Storms, No Chasers

April 11, 2017

lightning - 1(1).jpgThe National Weather Center is housed in a 250,000-square-foot, five-story building on the University of Oklahoma campus in Norman. There’s a big observation deck facing south, because around here that’s where severe storms usually come from, and these people love to watch.

NWC is a partnership among OU, the National Oceanic and Atmospheric Administration (NOAA), and state agencies. OU’s School of Meteorology is the largest such program in the country, with about 250 undergrads and some 90 postgraduate students. But these folks aren’t exactly studying for a slot on the evening news. Their facility also houses some of America’s most capable pros. Whenever there’s a tornado or severe thunderstorm watch anywhere in the contiguous 48 states, the call originates in Norman, Oklahoma.

145e03515dc712626f7611577d4eea73.jpgThe building is pretty new — it opened in 2006 — but America’s severe-storm research infrastructure has been migrating to Norman since the early Sixties. Even before that, scientists deployed the first Doppler weather radar system here. It’s a great location because the topography is fairly flat — you know, the wind comes sweepin’ down the plain — and it sits smack-dab in the middle of Tornado Alley. The National Severe Storm Laboratory (NSSL) studies most kinds of awful weather, but the National Hurricane Center is closer to the action, in Miami. (Although fracking has of late cursed Oklahoma with more than its share of earthquakes, the seismic experts are in Denver.)

Tornado.jpgThe coolest part of NWC is the Storm Prediction Center, where the forecasters work inside a ring of honking black Dell monitors that looks like a Bond villain’s lair. They are looking for any severe conditions across the country, including winter and fire weather. When they’re confident Mother Nature’s about to get mad, they issue watches covering the affected areas. Local National Weather Service offices take it from there and spit out on-the-ground info, such as a tornado touchdown, in the form of warnings. Each NWS office serves a strictly delineated jurisdiction, which is why severe weather watch areas are always expressed by a list of specific counties.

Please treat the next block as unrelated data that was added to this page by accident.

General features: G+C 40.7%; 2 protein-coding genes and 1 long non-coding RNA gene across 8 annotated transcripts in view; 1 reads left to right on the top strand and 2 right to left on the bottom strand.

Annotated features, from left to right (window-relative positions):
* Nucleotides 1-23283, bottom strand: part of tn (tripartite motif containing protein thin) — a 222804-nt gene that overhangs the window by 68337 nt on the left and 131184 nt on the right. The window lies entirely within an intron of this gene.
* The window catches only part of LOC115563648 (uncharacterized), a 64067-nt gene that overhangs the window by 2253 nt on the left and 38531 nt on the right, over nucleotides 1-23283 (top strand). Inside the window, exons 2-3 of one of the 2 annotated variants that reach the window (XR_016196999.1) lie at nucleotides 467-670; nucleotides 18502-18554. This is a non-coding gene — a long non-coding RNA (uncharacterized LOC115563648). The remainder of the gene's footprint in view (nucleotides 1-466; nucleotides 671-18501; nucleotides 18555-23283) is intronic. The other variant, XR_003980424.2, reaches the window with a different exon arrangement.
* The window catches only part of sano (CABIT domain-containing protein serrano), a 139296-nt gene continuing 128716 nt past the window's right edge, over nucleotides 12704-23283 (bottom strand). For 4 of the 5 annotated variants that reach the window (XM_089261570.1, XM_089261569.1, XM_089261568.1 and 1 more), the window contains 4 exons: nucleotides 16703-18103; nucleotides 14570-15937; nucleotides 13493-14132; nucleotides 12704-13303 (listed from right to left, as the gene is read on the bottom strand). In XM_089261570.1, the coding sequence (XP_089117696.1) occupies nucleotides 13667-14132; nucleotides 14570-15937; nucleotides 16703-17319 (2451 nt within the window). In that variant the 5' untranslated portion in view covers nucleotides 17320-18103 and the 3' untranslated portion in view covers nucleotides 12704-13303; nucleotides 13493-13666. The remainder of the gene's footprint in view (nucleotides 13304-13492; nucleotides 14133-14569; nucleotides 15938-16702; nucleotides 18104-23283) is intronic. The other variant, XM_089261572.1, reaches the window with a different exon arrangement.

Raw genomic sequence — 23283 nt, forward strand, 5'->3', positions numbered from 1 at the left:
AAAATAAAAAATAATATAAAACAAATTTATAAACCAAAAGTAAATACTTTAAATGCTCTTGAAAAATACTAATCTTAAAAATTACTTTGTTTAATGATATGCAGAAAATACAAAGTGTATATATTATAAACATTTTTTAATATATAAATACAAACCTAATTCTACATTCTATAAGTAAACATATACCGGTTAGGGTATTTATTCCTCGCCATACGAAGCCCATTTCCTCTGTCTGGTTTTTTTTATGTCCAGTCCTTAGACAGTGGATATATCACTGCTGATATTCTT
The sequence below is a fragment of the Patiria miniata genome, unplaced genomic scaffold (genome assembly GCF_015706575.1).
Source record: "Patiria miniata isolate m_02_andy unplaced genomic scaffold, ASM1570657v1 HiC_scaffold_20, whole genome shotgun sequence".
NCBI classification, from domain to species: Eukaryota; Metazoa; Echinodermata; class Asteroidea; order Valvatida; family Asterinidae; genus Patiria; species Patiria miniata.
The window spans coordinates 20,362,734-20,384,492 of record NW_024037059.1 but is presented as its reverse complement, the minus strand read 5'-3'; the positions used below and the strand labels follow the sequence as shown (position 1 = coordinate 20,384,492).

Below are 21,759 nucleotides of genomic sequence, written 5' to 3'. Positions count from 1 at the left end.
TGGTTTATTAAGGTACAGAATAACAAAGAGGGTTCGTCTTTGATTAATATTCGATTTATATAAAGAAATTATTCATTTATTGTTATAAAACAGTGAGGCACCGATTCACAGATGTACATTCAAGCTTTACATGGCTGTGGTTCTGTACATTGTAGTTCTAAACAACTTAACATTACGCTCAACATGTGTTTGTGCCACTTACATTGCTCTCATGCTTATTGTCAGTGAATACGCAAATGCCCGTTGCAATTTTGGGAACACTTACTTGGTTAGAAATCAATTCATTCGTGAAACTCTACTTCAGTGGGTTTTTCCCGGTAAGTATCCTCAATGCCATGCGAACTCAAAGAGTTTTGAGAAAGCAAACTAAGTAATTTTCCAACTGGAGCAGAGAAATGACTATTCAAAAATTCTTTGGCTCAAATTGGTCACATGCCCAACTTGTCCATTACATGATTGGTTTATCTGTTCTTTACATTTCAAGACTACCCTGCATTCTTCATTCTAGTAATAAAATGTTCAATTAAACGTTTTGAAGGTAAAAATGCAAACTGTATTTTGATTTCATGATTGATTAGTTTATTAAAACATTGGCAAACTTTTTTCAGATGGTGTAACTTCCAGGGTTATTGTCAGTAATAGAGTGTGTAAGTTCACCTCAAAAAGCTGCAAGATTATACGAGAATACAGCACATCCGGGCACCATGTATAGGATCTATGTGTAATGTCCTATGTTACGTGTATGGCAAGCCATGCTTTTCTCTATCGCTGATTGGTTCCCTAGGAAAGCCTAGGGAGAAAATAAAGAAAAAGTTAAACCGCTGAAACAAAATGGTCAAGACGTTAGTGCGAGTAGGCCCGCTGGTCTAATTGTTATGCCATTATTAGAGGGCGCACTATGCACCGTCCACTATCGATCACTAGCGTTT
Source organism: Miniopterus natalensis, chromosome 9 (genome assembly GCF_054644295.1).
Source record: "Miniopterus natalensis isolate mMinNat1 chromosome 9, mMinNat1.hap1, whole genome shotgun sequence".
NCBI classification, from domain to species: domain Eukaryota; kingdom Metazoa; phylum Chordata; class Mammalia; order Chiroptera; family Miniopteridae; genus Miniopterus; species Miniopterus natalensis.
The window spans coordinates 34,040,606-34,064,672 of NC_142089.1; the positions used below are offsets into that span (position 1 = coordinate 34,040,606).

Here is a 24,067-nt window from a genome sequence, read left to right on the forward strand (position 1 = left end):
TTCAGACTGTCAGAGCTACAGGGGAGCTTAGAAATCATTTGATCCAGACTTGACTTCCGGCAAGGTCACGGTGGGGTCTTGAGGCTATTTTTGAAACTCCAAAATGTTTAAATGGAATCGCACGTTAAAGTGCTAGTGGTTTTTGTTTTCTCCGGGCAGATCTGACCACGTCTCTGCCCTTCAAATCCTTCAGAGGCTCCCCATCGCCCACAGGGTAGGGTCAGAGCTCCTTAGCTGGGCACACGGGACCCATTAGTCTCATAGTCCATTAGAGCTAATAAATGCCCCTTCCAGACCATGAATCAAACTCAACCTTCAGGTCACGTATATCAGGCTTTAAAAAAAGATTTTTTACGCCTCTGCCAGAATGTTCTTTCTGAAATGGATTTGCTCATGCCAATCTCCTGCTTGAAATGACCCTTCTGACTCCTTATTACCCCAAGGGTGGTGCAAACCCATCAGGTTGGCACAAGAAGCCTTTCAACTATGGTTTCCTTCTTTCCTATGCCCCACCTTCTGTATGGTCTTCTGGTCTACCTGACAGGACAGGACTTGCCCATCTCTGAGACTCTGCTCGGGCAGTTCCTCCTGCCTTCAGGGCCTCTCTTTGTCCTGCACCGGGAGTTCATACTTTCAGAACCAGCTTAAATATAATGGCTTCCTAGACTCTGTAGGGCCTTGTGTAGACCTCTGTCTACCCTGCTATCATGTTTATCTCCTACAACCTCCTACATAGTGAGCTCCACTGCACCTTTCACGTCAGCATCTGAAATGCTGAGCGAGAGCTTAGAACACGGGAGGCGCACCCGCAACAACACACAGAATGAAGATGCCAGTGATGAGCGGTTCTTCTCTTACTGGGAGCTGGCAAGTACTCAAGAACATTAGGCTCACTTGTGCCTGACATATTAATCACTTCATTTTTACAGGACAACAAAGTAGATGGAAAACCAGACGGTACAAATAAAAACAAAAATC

NWC is a resource for every sort of person. They’re diverse in age, gender, nationality, you name it, but nearly all of them have one thing in common. Their favorite movie is TWISTER. Not just because weather people are the heroes, but because their own work basically inspired the whole darn thing.

The notion of collecting data from inside a tornado, which drives TWISTER’s plot, is genuine. NSSL tried its best to do so in the Seventies and Eighties. They created a nifty device and wryly named it the Totable Tornado Observatory, which of course works out to TOTO, after the canine character in another big movie that featured a twister. The screenwriters Michael Crichton and Anne-Marie Martin, who came to NSSL for research, took that as a jumping-off point and dubbed their fictional device “Dorothy.” Several actors including leads Bill Paxton and Helen Hunt, as well as producers Steven Spielberg and Kathleen Kennedy, also spent time in Norman.

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From left: “Dorothy,” the competitors’ “D.O.T. 3,” both movie props, and NOAA’s TOTO, which is for real.

The TWISTER folks wanted to acknowledge OU by putting the university’s seal on the side of “Dorothy.” But to their surprise, permission was declined. Why in the world would OU do that? Because storm chasing is dangerous (as TWISTER viewers well know) and the school cannot support or even condone such daredeviltry, not even in a fictional movie. So the TWISTER production was forced to design its own phony academic seal, and the team retaliated by dressing the very craziest storm chaser, played by Philip Seymour Hoffman, in an OU ball cap for the entire picture, and stenciling “O.K. L.A.” on the side of one of the props. No hard feelings: the Weather Center’s canteen is called the Flying Cow Cafe, after one of TWISTER’s best-known shots.

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Helen Hunt says thanks.

Some people at the Center nevertheless throw caution to, well, you know, and strike out themselves, but they’re doing so at their own risk. There are some beautiful color photos of severe storms on the walls, and one student told us, “If you can’t look at these photos and determine the vertical wind shear, you have no business chasing storms.” NSSL took the TWISTER actors out on a real tornado chase, but it had nothing to do with OU, wink wink. We visited the Weather Center on a gorgeous day: blue sky, low 70s, hardly any wind. They call that “boring.”

Severe weather predictions are one more of those things we take for granted, but they’re the result of hard work, eureka moments and sheer persistence. In 2009, a piece of equipment called VORTEX 2 successfully intercepted a tornado, more than thirty years after the first halting efforts that inspired TWISTER. I read once that local tv weather people tend to forecast gloomily because of human nature: if they predict rain and it turns out nice, everybody feels happy, but viewers resent being caught in bad weather by surprise. The scientists at the Storm Prediction Center don’t have the luxury of approximation, even though our climate is almost unbelievably complex. They’re not merely suggesting that you take along your raincoat. By giving everyone fair warning, they’re actually saving people’s lives.

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